Isaac Newton was one of an elite group of individuals considered to have possessed one of the greatest scientific minds in history. His achievements span a variety of fields he considered connected, including mathematics, chemistry, optics, and philosophy. His discoveries, which encompass fundamental principles that formed the basis for Calculus, laws of motion, gravitational theory, and theories of color, have clearly stood the test of time.
Born on January 4, 1643 (according to the Gregorian calendar) in Woolsthorpe, Lincolnshire, England, his mother had wanted him to take up farming, but when it became clear to her that his aptitudes lied elsewhere, Newton was sent back to school at age 17 to prepare for university, and he entered Cambridge University’s Trinity College in 1661.
Newton became interested in mechanical philosophy at Cambridge after studying the ideas of philosophers and mathematicians such as Rene Descartes. He sought a fellowship at Cambridge in order to pursue mathematical studies and was elected to a scholarship in 1664 that would guarantee his place there for four years. He was awarded a bachelor’s degree in 1665. However, that year, a plague forced the university to close temporarily, and he returned home to Woolsthorpe. At home in 1666, he began to develop some of his most groundbreaking theories, including the generalized binomial theorem. He later produced three papers that contributed to the formulation of calculus. His achievements in this area, which he hid for a number of years for fear of ridicule, would in time earn him recognition as a mathematical genius.
During his hiatus from Cambridge, Newton also began working on theories of motion that led him to author what is known as the Law of Universal Gravitation. He also developed theories of color after he discovered that white light was actually made up of particles and of various colors. This line of study led him to invent a device that helped to seal his reputation as a scientific visionary: the reflecting telescope.
Newton created the reflecting telescope one year after his return to Cambridge in 1667, the same year he was elected a fellow of the College of the Holy and Undivided Trinity. He received his MA degree in 1668 and remained at Trinity for another 33 years.
Newton experimented with light using a prism. He observed that the spectrum of colors that can be seen when white light passes through a prism is inherent in the white light. He noted that the spectrum was not added by the prism as had been previously believed. He also demonstrated that by using a lens and a second prism, it was possible to reconstruct the rainbow of colored light into white light.
Thus, he began to theorize that telescopes as they existed at the time were limited in terms of resolution by their very design. These refracting telescopes used glass lenses to collect light, and each lens bent different colors of light at slightly different levels, which could cause distortion and limit resolution to the detriment of the viewer. A telescope that used mirrors instead of lenses, he believed, would eliminate this problem, since mirrors reflect all colors of light by the same amount.
Though others had documented ideas for a reflecting telescope in the past, including Scottish scientist James Gregory in 1663, Newton was the first to actually build one. His design used a mirror to collect light and focus it to a second mirror, which would direct the beam of light toward an eyepiece. This, Newton believed, would allow for greater focus even at great magnification, and indeed this was the case. The Newtonian reflecting telescope as it came to be called was much smaller than the refracting telescopes common at the time and magnified over 30 times, despite its six-inch long and one-inch diameter size. Newton demonstrated his device to the Royal Society in 1671.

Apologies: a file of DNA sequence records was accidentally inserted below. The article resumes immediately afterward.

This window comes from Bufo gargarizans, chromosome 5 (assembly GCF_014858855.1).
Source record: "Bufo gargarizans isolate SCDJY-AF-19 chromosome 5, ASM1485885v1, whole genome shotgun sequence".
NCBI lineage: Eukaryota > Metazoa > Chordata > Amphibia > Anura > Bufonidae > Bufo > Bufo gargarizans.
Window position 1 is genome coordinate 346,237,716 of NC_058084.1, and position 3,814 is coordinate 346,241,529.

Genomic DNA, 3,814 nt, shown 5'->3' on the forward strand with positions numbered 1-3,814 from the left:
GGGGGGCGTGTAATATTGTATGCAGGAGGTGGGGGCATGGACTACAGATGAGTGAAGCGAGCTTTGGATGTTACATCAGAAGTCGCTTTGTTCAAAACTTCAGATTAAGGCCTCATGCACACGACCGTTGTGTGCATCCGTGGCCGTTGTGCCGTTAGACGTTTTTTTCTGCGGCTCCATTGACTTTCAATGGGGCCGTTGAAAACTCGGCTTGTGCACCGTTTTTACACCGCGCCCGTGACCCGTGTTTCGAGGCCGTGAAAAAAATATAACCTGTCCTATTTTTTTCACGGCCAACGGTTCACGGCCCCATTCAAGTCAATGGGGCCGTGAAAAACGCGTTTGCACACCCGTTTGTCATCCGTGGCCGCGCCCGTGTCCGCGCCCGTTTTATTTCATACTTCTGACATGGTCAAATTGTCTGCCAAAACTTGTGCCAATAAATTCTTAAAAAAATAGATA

In connection with this creation, Newton wrote up his theory of colors, which argued that light is composed of particles, and published it in his “Hypothesis of Light” in 1675. He later expanded this into his book, “Opticks.” His body of work in this area became the subject of scrutiny, however, after another optical expert of the time, Robert Hooke, refuted some of Newton’s claims and accused him of plagiarism. Shortly thereafter, Newton gave up optics and took up chemistry. He also began work on a history of religion and produced many writings in this area. In fact, he is said to have spent as much time, if not more, studying religion as science.
In 1679, Newton resumed work in the area of mechanics, including gravity and astronomy, and began laying the groundwork for what later became his seminal work “The Philosophiae Naturalis Principia Mathematica,” or “the Principia,” published in 1687. This tome includes Newton’s three Universal Laws of Motion as well as a formal presentation of his Law of Universal Gravitation.
Newton made a major life change in 1689 and moved to London, where he was elected a Member of Parliament for the University. He chose not to seek re-election in 1690 (though he would serve as an MP again in 1701), but he broadened his social circle in London and was appointed Warden of the London Mint in 1696. He became Master of the Mint in 1699. He was elected President of the Royal Society in 1703, a post that he held for the rest of his life. In 1705, he was knighted by Queen Anne, largely in recognition of his work at the London Mint, where he successfully confronted a currency counterfeiting epidemic and changed the Pound Sterling’s value basis from silver to the gold standard.
In 1709, Newton began work on a second edition of “Principia” and published a second edition of “Opticks.” He died on March 20, 1727 and is buried in Westminster Abbey in London.